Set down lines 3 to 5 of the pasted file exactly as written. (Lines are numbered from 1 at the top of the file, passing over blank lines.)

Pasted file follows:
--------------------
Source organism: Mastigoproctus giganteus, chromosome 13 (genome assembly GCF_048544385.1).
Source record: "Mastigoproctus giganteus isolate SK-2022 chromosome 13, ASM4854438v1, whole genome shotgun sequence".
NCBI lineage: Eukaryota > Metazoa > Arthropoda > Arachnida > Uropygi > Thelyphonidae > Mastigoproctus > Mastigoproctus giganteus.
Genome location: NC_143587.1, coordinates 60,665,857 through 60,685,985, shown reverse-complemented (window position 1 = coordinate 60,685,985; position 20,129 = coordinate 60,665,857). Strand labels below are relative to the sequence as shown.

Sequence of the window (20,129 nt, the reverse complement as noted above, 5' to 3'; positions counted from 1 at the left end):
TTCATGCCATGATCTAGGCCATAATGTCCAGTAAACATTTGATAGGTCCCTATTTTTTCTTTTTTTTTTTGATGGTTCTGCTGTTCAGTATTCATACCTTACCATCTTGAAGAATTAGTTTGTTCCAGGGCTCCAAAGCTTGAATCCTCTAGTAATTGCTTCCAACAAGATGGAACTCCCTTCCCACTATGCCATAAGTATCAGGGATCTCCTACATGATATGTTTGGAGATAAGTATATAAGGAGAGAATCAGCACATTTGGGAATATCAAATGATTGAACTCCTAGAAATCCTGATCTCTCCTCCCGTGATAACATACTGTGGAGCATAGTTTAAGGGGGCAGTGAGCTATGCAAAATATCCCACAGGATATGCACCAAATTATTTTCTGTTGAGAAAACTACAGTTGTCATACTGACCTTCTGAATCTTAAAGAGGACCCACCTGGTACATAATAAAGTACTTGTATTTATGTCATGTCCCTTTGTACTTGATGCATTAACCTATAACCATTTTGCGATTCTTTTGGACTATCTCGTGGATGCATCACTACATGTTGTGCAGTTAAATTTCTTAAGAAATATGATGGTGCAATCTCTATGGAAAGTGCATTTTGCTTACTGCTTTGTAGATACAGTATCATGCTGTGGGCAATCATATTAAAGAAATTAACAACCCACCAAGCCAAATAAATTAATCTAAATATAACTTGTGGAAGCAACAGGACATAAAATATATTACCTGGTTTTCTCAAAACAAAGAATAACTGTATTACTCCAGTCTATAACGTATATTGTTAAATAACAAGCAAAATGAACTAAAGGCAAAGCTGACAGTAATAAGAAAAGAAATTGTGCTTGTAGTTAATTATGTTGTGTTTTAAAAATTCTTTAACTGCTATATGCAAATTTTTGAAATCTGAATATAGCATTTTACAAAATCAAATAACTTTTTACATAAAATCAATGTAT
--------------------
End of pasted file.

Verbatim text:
NCBI lineage: Eukaryota > Metazoa > Arthropoda > Arachnida > Uropygi > Thelyphonidae > Mastigoproctus > Mastigoproctus giganteus.
Genome location: NC_143587.1, coordinates 60,665,857 through 60,685,985, shown reverse-complemented (window position 1 = coordinate 60,685,985; position 20,129 = coordinate 60,665,857). Strand labels below are relative to the sequence as shown.

Sequence of the window (20,129 nt, the reverse complement as noted above, 5' to 3'; positions counted from 1 at the left end):